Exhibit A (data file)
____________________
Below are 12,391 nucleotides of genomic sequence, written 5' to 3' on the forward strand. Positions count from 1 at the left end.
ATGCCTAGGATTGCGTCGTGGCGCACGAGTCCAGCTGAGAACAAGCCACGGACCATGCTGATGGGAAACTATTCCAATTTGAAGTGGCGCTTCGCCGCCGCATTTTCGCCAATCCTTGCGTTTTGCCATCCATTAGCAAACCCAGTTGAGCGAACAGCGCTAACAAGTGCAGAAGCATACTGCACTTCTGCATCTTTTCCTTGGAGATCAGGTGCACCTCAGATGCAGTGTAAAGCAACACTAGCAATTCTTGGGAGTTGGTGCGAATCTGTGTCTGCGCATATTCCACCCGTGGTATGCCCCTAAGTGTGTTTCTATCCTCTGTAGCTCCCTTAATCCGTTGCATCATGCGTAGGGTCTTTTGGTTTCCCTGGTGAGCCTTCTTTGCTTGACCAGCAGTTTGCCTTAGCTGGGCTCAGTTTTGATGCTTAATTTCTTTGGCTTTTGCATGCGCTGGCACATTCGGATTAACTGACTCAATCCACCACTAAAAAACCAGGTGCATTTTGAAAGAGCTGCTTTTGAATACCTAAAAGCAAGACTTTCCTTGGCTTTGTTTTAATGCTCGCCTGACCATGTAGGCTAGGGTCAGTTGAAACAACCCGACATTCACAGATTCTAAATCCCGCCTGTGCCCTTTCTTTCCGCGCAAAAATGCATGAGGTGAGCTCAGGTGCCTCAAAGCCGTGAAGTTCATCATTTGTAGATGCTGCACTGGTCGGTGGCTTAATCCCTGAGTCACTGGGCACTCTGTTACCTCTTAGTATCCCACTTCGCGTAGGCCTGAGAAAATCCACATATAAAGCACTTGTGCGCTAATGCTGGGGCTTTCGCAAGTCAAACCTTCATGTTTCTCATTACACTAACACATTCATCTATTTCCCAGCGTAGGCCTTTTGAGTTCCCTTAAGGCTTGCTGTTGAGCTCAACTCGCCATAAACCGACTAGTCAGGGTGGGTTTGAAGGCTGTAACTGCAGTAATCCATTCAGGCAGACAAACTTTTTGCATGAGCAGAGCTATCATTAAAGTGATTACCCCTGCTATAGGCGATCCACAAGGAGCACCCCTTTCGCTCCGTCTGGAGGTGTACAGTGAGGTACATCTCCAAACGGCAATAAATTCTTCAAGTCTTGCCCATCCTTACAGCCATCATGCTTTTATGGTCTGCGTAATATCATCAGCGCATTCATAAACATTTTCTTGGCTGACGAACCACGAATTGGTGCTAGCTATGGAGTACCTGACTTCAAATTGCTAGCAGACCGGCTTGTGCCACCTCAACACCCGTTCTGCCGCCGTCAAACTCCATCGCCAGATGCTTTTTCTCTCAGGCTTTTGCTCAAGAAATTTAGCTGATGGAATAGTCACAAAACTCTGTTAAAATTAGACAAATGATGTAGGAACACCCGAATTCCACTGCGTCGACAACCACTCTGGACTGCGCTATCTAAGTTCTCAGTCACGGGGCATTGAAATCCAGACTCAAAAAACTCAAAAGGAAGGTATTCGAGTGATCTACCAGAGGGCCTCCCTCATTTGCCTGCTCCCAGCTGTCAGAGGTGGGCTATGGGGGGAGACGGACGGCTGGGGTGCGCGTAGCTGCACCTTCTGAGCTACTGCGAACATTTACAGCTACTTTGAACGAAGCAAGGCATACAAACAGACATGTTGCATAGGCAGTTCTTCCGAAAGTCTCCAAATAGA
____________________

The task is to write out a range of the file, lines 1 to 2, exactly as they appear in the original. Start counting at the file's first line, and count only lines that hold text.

Below are 12,391 nucleotides of genomic sequence, written 5' to 3' on the forward strand. Positions count from 1 at the left end.
ATGCCTAGGATTGCGTCGTGGCGCACGAGTCCAGCTGAGAACAAGCCACGGACCATGCTGATGGGAAACTATTCCAATTTGAAGTGGCGCTTCGCCGCCGCATTTTCGCCAATCCTTGCGTTTTGCCATCCATTAGCAAACCCAGTTGAGCGAACAGCGCTAACAAGTGCAGAAGCATACTGCACTTCTGCATCTTTTCCTTGGAGATCAGGTGCACCTCAGATGCAGTGTAAAGCAACACTAGCAATTCTTGGGAGTTGGTGCGAATCTGTGTCTGCGCATATTCCACCCGTGGTATGCCCCTAAGTGTGTTTCTATCCTCTGTAGCTCCCTTAATCCGTTGCATCATGCGTAGGGTCTTTTGGTTTCCCTGGTGAGCCTTCTTTGCTTGACCAGCAGTTTGCCTTAGCTGGGCTCAGTTTTGATGCTTAATTTCTTTGGCTTTTGCATGCGCTGGCACATTCGGATTAACTGACTCAATCCACCACTAAAAAACCAGGTGCATTTTGAAAGAGCTGCTTTTGAATACCTAAAAGCAAGACTTTCCTTGGCTTTGTTTTAATGCTCGCCTGACCATGTAGGCTAGGGTCAGTTGAAACAACCCGACATTCACAGATTCTAAATCCCGCCTGTGCCCTTTCTTTCCGCGCAAAAATGCATGAGGTGAGCTCAGGTGCCTCAAAGCCGTGAAGTTCATCATTTGTAGATGCTGCACTGGTCGGTGGCTTAATCCCTGAGTCACTGGGCACTCTGTTACCTCTTAGTATCCCACTTCGCGTAGGCCTGAGAAAATCCACATATAAAGCACTTGTGCGCTAATGCTGGGGCTTTCGCAAGTCAAACCTTCATGTTTCTCATTACACTAACACATTCATCTATTTCCCAGCGTAGGCCTTTTGAGTTCCCTTAAGGCTTGCTGTTGAGCTCAACTCGCCATAAACCGACTAGTCAGGGTGGGTTTGAAGGCTGTAACTGCAGTAATCCATTCAGGCAGACAAACTTTTTGCATGAGCAGAGCTATCATTAAAGTGATTACCCCTGCTATAGGCGATCCACAAGGAGCACCCCTTTCGCTCCGTCTGGAGGTGTACAGTGAGGTACATCTCCAAACGGCAATAAATTCTTCAAGTCTTGCCCATCCTTACAGCCATCATGCTTTTATGGTCTGCGTAATATCATCAGCGCATTCATAAACATTTTCTTGGCTGACGAACCACGAATTGGTGCTAGCTATGGAGTACCTGACTTCAAATTGCTAGCAGACCGGCTTGTGCCACCTCAACACCCGTTCTGCCGCCGTCAAACTCCATCGCCAGATGCTTTTTCTCTCAGGCTTTTGCTCAAGAAATTTAGCTGATGGAATAGTCACAAAACTCTGTTAAAATTAGACAAATGATGTAGGAACACCCGAATTCCACTGCGTCGACAACCACTCTGGACTGCGCTATCTAAGTTCTCAGTCACGGGGCATTGAAATCCAGACTCAAAAAACTCAAAAGGAAGGTATTCGAGTGATCTACCAGAGGGCCTCCCTCATTTGCCTGCTCCCAGCTGTCAGAGGTGGGCTATGGGGGGAGACGGACGGCTGGGGTGCGCGTAGCTGCACCTTCTGAGCTACTGCGAACATTTACAGCTACTTTGAACGAAGCAAGGCATACAAACAGACATGTTGCATAGGCAGTTCTTCCGAAAGTCTCCAAATAGA